Loyalty in the salary cap era is too much to expect from NRL players | Matt Cleary

Matt Cleary
Aaron Woods has been subjected to booing from his own fans after confirming he will leave the Tigers at the end of the season. Photograph: Cameron Spencer/Getty Images

Maybe those fans who scrawled the signs about Aaron Woods and his Wests Tigers team-mates are just immature. Maybe they crave the “glow” of celebrity-by-association, the fleeting “fame” of seeing one’s “work” on TV.

Maybe they see themselves as rebels or rabble-rousers, as honest-to-goodness “Aussies” calling it as they see it, unadorned, inveterate, un-PC, unapologetic. Maybe they’re the Australian version of Trump voters.

Or maybe they are just Wests Tigers “fans” who actually, truly believe Woods is a “dog” and James Tedesco “is a cock”, and Mitchell Moses is “slimy” because they will play for other football clubs in 2018. And while it’s probably healthier not to delve too deeply into the minds of such self-hating wretches, let’s call this for what it is.

Fans who crave “loyalty” from players and then boo them when they sign with another club or who write nasty messages on signs about players whose futures lie elsewhere are idiots. And to expect loyalty from a footy player in the era of the salary cap, given the constraints that puts a footy club under, is an ill-conceived demand.

Cam Smith and Billy Slater will stay one club players, and Cooper Cronk might too if he doesn’t take the money Des Hasler has freed up at Belmore by punting Josh Reynolds. And there’s the rub: footy is a business. It’s a show business.

Yet some fans seem not to understand that; they actually believe players are playing solely for their club’s jumper and for their personal gratification and feeling of belonging to the tribe and what it represents to them.

That said, the vast majority of fans do get it. They might not necessarily like it, and why would they? Players like Reynolds and Woods, people love these guys. But they understand.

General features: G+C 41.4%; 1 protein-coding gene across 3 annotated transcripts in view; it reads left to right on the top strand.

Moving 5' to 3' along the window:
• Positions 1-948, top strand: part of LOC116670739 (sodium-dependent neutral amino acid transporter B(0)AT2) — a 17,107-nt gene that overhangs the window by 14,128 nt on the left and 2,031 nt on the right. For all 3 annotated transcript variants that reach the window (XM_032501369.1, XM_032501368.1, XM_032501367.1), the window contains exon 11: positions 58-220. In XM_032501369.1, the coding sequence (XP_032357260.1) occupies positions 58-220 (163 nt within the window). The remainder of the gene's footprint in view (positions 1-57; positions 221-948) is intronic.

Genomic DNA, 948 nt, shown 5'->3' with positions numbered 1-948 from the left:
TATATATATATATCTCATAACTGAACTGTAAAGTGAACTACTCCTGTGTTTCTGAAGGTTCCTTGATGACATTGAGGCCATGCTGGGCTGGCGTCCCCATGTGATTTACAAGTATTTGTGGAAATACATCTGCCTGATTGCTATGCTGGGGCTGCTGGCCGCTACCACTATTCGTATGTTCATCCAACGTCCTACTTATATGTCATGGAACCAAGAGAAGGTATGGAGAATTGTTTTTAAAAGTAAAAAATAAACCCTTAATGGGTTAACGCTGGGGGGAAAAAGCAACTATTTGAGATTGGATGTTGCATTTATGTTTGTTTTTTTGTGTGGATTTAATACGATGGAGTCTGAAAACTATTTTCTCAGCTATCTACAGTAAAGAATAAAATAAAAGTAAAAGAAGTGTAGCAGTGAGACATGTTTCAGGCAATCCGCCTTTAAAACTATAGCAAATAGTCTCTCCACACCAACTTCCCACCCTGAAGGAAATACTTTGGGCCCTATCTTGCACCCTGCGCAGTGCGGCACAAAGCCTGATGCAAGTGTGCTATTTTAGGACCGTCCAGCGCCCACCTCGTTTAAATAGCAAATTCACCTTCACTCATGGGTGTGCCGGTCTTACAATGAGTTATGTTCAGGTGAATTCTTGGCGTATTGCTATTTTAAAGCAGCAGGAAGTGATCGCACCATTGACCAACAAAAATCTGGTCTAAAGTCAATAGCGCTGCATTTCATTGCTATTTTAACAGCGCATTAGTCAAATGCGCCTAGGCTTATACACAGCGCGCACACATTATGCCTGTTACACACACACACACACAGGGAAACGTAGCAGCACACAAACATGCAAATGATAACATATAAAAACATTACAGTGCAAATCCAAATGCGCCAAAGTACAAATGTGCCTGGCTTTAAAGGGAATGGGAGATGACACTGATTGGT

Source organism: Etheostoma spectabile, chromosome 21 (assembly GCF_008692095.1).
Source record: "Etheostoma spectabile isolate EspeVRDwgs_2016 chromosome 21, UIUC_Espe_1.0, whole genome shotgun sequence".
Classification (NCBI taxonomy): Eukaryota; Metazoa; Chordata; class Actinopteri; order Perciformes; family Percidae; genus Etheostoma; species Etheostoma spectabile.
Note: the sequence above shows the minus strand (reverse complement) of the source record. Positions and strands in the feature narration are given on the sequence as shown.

They get that the salary cap has been around as long as there has been a National Rugby League (coming up to 20 years) and that it puts a ceiling on how much a club can spend on players. The cap’s purpose is to even up the competition by spreading the wealth.

How a club manages that wealth in order to trot out the best XVII on any given day and give themselves a legitimate shot at the title in the narrow window when they can keep all their best players in their prime, is a whole other story.

Melbourne Storm do it. Brisbane Broncos do it. Canterbury Bulldogs do it. Wests Tigers do not do it. And if the fans want to vent their spleens they should write silly signs about the chairman Marina Go, CEO Justin Pascoe and the greater Wests Tigers board which admittedly inherited a mess, but have failed to clean it up.

So much of club success is down to a board growing, training and recruiting elite players, and then keeping them. Because as soon as you’re a winning club, everyone wants your players. It’s a market much like real estate, where the better your player/house, the more people want it, the more it’s worth. It’s really that simple.

Wests have played this game poorly and have lost their three best players. And some fans are blaming the players, which is their prerogative. But they shouldn’t boo them for “disloyalty”, for taking more money than their club were willing to give them.

And what about the man, Woods? He’s a local junior who grew up around the corner from Leichhardt Oval. He has the Leichhardt post-code tattooed on his buttock. He drinks tinnies with the bloke in the scoreboard which says “2040 forever”. And for Woods that won’t ever change. Just as Reynolds will always be a Belmore boy.

Woods and Reynolds have given everything of themselves for their footy clubs, playing 132 and 129 games respectively. They’re leaders in the club and community. They’re good people. And to so traduce their legacy in this way is bordering on Trump Rally stuff. It’s idiocy.

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